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1. Preliminary Remarks

Antiquities of the Christian Church
CHAPTER X. Of the Prayers and Psalmody of the Church

1. Preliminary Remarks

Pythagoras is said to have recommended that prayer should be audibly expressed, to guard the suppliant from praying for those things which are not agreeable to the will of God. It was also a common sentiment of the Jews, that prayer was of no avail unless expressed aloud in words. Christianity, on the other hand, teaches that prayer may arise acceptably from the heart, though no speech or language give it utterance. It looks wholly to the spirit of the suppliant, and is in its nature opposed to prescribed forms and ceremonies. John 4:24. Jude 5:20. Christ and his apostles taught, both by precept a'nd example, the duty of prayer. And the primitive Christians, in all their assemblies, sought to excite and quicken their devotional sentiments by singing and prayer. Several examples of prayer by Jesus and his disciples are recorded, viz. Acts 1:24, 4:24–31, 9:40, 12:5, 20:36, etc. And it is worthy of remark, that, with the exception of certain forms, such as Amen, Grace be unto you, etc., no instance occurs of the repetition of the same prayer. This circumstance forbids the idea of any prescribed , forms of prayer. Even our Lord's prayer is recorded with essential variations by the evangelists Matthew (6:9–13) and Luke (11:1–4). Hence the inference, that the prayer is of a general character, expressing rather the subject than the form of our petitions to God.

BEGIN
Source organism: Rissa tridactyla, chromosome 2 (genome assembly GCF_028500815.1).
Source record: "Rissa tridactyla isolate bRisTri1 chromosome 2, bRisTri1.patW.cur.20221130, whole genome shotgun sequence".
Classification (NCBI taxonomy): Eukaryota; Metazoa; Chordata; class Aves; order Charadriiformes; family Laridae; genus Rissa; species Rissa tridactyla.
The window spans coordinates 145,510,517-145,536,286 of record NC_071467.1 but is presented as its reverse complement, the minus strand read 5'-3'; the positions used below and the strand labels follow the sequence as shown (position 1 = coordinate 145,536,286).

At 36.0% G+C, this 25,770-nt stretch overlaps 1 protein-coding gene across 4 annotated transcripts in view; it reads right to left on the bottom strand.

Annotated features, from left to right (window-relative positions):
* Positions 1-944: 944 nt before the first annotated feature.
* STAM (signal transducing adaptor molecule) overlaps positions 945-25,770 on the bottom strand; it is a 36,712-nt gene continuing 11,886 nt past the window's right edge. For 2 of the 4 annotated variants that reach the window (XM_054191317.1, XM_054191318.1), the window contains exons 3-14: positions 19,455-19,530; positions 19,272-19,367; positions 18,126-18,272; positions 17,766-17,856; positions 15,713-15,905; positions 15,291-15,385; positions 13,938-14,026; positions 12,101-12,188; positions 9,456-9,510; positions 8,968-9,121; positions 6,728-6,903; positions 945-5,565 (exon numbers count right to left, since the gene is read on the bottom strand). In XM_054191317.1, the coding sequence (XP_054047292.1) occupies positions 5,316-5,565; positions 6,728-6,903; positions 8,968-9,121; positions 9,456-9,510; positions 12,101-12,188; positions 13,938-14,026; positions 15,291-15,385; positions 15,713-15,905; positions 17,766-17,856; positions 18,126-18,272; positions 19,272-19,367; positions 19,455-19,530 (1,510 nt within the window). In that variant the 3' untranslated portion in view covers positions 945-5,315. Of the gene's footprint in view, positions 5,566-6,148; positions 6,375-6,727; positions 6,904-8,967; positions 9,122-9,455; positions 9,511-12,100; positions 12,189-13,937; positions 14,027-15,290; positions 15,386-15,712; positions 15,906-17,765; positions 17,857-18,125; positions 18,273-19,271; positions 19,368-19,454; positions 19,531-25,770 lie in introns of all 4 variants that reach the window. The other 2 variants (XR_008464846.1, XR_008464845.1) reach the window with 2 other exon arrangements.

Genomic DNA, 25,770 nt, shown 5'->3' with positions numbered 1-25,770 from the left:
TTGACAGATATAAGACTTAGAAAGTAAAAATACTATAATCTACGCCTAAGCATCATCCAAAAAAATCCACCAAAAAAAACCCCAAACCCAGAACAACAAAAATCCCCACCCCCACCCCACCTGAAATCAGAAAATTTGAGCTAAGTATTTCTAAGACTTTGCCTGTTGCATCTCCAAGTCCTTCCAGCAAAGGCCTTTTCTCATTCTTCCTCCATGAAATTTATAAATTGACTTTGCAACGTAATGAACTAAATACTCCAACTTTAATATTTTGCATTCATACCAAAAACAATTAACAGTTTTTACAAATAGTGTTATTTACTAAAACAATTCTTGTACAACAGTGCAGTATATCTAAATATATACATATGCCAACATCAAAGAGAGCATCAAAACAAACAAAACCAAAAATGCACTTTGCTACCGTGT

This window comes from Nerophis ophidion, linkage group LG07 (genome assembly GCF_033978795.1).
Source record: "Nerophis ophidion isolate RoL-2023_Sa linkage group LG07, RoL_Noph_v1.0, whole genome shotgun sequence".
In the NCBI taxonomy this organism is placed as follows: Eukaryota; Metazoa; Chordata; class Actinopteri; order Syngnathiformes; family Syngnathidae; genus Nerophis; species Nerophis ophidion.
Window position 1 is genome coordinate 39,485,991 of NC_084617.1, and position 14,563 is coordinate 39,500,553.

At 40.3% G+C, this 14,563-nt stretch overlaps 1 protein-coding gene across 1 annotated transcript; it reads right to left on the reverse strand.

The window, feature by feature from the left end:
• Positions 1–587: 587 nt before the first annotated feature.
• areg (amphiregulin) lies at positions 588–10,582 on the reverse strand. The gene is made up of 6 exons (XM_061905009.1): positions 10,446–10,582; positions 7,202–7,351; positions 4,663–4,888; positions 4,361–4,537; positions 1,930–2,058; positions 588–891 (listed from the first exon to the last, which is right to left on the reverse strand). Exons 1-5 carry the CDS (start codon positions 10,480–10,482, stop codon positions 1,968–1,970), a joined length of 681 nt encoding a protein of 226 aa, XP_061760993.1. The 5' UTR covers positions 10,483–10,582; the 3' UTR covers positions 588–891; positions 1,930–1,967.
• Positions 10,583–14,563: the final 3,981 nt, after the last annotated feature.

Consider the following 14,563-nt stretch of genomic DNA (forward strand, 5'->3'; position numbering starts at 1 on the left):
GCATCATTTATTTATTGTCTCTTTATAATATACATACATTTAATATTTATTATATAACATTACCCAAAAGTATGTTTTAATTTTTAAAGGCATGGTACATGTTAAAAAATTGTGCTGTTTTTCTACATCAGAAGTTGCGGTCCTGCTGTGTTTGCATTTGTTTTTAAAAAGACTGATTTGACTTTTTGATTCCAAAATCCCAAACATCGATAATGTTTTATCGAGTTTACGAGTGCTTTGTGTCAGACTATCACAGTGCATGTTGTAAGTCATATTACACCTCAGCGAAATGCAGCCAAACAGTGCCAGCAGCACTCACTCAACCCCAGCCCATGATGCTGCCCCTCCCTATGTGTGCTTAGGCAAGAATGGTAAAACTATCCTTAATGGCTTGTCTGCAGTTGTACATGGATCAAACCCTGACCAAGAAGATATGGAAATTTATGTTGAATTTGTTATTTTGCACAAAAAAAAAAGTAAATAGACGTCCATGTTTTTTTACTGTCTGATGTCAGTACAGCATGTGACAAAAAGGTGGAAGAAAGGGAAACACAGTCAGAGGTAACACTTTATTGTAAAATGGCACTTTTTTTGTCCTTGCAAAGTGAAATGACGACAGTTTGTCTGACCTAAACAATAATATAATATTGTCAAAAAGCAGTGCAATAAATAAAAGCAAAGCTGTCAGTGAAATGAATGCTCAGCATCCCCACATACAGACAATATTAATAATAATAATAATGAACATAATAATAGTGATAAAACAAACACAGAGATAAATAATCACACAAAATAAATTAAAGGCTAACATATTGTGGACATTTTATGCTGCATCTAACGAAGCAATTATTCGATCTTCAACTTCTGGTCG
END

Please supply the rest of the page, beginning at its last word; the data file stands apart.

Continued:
And yet the prayers and salutations in the writings of the New Testament are the basis of all the forms which were observed by the ancient church. At the same time, it is equally evident that the church drew largely from the Old Testament, and freely adapted to their own use the doxologies, psalms, and hymns of the pious Israelites. Besides these, there are a multitude of phrases and forms of expression in the rituals which have no counterpart in the Scriptures.

Commentators generally agree that the passage 1 Tim. 2, is given to explain the proper subjects of public prayer. And the design and connection of this epistle favor this supposition. So Tertullian evidently understood it. 

The psalms and hymns, of which mention is made in the ancient church, are evidently none else than prayers mingled with ascriptions of praise to God for his goodness, designed to promote and express becoming sentiments of piety. Their songs were but joyful prayers, and as such were transferred into the church from the synagogue and temple worship of the Jews. That such was the import of their sacred music, all their most ancient doxologies, collects, and psalms abundantly show. In perfect accordance with this sentiment it was customary, in the primitive church, not to read, but to chant the Lord's prayer, the gospels, the epistles, their litanies, and their confessions of faith.

It was a favorite sentiment of the fathers, that the worship of heaven would be a prolonged eternal song of praise. Praise indeed is the highest act of worship both on earth and in heaven. This was the worship of the seraphs whom Isaiah in his vision saw, (6:1–4). And the redeemed in heaven bring their sweetest odors with the new song which they sing to God and the Lamb. However prayer and praise may vary in form, they are essentially one; one spirit pervades and inspires them both.

Grotiiis, ndnot. ad Rom. c. 8: 26.

Com)). Rosenmiiller. Heiurichs, Wegscbeider, Hydenreich's Pastoralbriefen Pauli. Th. i. S. 116.

Apologet, c. 39.

Gregor. Nazianz. oqol na/VfifQslg edit. Hoeschel. v. 142: Cfarysost. Homil. 9. in ep. ad Coloss.
(No tag #4 appears in Rev. Lyman Coleman's translation.)


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